Middlebury
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ITAL6669

Mediterranean Culture

This course looks to understand the historical and cultural mosaic, and the geographical and political realities of the Mediterranean, in order for students to better grasp the complexities associated with this region of the planet. The Mediterranean basin is the cradle of many great civilizations as well as the big three monotheistic religions, and the Mediterranean sea links and divides Europe from the Arabic-Muslim world at the same time.

The course will in part examine the history of the Arabic-Muslim world, which demonstrates the contact as well as the confrontation between the peoples and cultures of the Mediterranean basin. Presently, the Muslim-Arabic world is afflicted by socio-economic inequalities, political and cultural conflict and emigration, which all beg reflection upon fundamental themes of the history of political and cultural coexistence regarding the opposing Mediterranean shores.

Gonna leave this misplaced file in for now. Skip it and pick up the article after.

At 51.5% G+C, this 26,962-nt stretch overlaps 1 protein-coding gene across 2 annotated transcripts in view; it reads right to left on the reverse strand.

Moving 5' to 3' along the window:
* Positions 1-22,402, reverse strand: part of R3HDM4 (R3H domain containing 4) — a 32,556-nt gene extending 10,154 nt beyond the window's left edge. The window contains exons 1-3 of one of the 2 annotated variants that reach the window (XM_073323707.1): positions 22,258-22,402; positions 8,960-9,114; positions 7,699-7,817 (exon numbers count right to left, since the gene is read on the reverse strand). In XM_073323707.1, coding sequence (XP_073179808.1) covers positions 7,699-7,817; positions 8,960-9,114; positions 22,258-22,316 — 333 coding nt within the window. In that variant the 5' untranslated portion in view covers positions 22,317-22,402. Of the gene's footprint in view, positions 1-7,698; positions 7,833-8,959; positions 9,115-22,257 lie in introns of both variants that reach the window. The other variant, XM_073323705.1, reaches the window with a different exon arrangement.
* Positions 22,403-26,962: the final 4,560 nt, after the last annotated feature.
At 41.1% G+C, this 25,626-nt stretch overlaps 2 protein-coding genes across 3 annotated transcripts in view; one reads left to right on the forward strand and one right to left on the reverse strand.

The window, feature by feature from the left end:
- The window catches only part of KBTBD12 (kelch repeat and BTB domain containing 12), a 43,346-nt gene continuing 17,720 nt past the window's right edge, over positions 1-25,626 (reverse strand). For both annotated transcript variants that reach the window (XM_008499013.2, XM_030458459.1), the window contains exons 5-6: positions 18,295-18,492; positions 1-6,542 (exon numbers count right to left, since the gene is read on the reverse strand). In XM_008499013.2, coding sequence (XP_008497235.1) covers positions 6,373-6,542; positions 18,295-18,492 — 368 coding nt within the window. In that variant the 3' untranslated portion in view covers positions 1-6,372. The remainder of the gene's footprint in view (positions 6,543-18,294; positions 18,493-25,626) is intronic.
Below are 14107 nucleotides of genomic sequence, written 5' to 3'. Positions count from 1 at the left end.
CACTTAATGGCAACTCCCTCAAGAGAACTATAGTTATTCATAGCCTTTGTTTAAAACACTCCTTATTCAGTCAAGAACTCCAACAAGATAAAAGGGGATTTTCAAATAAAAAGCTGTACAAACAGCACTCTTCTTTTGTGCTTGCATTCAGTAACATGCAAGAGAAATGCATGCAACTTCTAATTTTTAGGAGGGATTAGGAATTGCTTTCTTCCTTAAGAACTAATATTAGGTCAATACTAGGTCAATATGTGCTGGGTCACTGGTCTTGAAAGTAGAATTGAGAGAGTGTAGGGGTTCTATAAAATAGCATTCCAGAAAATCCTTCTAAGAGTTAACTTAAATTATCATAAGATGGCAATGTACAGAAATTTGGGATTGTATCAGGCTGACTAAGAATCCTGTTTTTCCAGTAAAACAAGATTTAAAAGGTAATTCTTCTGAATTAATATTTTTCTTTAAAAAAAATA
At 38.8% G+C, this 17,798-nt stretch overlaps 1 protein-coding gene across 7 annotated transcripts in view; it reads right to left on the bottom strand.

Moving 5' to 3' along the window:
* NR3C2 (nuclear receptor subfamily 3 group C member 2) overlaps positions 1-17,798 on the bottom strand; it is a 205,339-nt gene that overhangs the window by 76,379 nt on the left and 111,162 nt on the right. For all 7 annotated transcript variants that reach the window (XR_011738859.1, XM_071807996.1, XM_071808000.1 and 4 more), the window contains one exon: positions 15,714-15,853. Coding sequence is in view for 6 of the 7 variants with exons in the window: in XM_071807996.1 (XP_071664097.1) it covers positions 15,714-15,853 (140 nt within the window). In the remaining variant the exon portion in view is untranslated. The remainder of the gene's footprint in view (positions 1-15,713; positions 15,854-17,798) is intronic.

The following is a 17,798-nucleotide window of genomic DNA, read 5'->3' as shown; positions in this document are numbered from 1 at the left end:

The course will also focus on the issues of the integration of immigrants of Islamic origin in the societies of the northern shores of the Mediterranean, on terrorism, as well as on Islam and modernity. However, the reflections in the course will move well beyond ideas of ‘civilization conflict’ between Islam and the West, theorized by Samuel Huntington, and will attempt, instead, to adjust its perspective in order to consider the single destiny of these two Mediterranean worlds.

Required Texts:
Horchani F., Zolo D. (a cura di), Mediterraneo. Un dialogo fra le due sponde, Jouvence, Roma, 2005.
Guolo R., Xenofobi e xenofili. Gli italiani e l’Islam, Laterza,
Roma-Bari, 2003.
Filali-Ansary A., Islam e laicità. Il punto di vista dei musulmani
progressisti
, Cooper Castelvecchi, Roma, 2003.
Subject:
Italian
Department:
Italian
Division:
Language School
Requirements Fulfilled:

Sections

Summer 2012

ITAL6669A-L12 Lecture (Hannachi)